Socrates, Report for Duty

Third-graders familiarize themselves with their new tablet computers at Monte Cassino School in Tulsa, Okla.

As many schools move toward "project-based learning" and curriculum models emphasizing innovation and "design thinking," the status of traditional methods and texts becomes increasingly murky. Teachers and experts continue to emphasize learning by doing, where students commit to assignments that involve collaboration, presentation, and the construction of a tangible finished product or some other outcome with a "real-world" application. While these developments aren't a bad thing, it doesn't exactly bode well for the old-school seminar, for courses that depend more on reading, listening, and conversing, the kind that tend to energize philosophy majors and advocates of the liberal arts.

It's heartening, then, to see what's afoot in Wisconsin. As reported by, "The Catholic Diocese of Green Bay and the Green Bay Area Catholic Education system announced plans Tuesday to create a new school that will use a Catholic classical curriculum, including in-depth study of the traditional works of the Western world and the great works of Christendom."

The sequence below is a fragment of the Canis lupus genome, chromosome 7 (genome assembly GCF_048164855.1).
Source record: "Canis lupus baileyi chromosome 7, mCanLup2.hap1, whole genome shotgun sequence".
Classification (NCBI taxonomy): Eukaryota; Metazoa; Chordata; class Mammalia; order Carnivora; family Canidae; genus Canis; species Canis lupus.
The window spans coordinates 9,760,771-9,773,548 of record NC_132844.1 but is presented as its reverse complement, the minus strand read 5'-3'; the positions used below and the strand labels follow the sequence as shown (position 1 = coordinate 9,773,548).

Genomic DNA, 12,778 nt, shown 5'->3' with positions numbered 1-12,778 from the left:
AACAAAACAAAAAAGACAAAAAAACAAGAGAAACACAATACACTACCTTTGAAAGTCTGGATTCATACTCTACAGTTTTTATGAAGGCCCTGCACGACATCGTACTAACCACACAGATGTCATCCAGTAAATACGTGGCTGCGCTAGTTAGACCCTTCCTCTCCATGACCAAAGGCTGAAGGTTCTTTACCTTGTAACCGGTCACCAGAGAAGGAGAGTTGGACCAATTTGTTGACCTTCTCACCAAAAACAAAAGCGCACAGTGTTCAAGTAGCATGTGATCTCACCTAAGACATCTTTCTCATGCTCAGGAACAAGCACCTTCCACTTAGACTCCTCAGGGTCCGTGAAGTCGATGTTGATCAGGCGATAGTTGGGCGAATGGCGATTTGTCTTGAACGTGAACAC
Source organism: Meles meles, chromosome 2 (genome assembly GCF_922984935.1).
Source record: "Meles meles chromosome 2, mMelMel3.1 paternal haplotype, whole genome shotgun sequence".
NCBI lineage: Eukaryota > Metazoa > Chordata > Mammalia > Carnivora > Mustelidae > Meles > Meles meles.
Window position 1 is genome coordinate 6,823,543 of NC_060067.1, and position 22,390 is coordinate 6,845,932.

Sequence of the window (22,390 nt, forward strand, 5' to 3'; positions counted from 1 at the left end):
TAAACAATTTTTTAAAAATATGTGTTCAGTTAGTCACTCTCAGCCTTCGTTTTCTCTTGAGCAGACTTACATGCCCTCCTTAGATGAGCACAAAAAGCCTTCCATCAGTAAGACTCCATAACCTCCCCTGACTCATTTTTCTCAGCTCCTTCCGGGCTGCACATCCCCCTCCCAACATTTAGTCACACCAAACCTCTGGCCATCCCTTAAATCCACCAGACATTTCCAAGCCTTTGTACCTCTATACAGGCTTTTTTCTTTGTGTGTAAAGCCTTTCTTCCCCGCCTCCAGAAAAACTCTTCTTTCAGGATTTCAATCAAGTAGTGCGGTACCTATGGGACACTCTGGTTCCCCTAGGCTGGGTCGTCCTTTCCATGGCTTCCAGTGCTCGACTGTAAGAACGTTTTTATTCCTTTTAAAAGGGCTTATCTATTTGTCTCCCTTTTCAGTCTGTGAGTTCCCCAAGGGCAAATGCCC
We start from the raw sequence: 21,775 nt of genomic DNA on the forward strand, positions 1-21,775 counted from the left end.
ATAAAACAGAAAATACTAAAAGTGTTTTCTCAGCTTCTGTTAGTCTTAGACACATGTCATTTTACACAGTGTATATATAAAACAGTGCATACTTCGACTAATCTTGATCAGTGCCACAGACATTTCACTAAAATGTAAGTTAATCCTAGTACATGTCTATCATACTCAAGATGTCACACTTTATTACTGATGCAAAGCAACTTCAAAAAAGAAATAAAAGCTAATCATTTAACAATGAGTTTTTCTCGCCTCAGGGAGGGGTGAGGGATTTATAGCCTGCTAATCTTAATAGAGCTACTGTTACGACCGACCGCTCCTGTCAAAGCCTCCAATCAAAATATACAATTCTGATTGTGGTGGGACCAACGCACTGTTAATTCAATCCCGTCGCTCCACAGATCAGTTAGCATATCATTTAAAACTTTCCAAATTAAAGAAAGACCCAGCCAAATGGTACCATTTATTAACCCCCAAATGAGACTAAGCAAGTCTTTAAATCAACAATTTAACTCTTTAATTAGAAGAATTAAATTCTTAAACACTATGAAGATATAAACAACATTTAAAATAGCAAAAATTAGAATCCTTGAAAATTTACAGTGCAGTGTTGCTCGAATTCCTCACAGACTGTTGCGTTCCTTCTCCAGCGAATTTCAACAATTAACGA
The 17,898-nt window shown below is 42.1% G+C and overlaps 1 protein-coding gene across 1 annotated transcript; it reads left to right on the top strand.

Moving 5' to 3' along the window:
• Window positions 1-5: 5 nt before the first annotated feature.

The official diocese press release had this to say:

"A group of parents have shown interest in a school that follows a classical curriculum model, which includes in-depth study of the classical works of the western world," said Bishop Ricken at an April 29 press conference. "The goal is to develop complete thinkers who learn to draw on faith and reason for the purpose of building up the Church. This idea was first brought to me in late February with a recommendation from the [Green Bay Area Catholic Education System] Board of Directors, and I was pleased to help develop a way to educate more Catholic children seeking this specific kind of education."

As of now, this sounds like a very promising initiative. The Socratic method, the integration of faith and reason, introduction of Latin, and the use of classic texts and authors? In today's milieu, with schools increasingly pressured to outsource their teaching to apps and software, this might be the most innovative approach around. 

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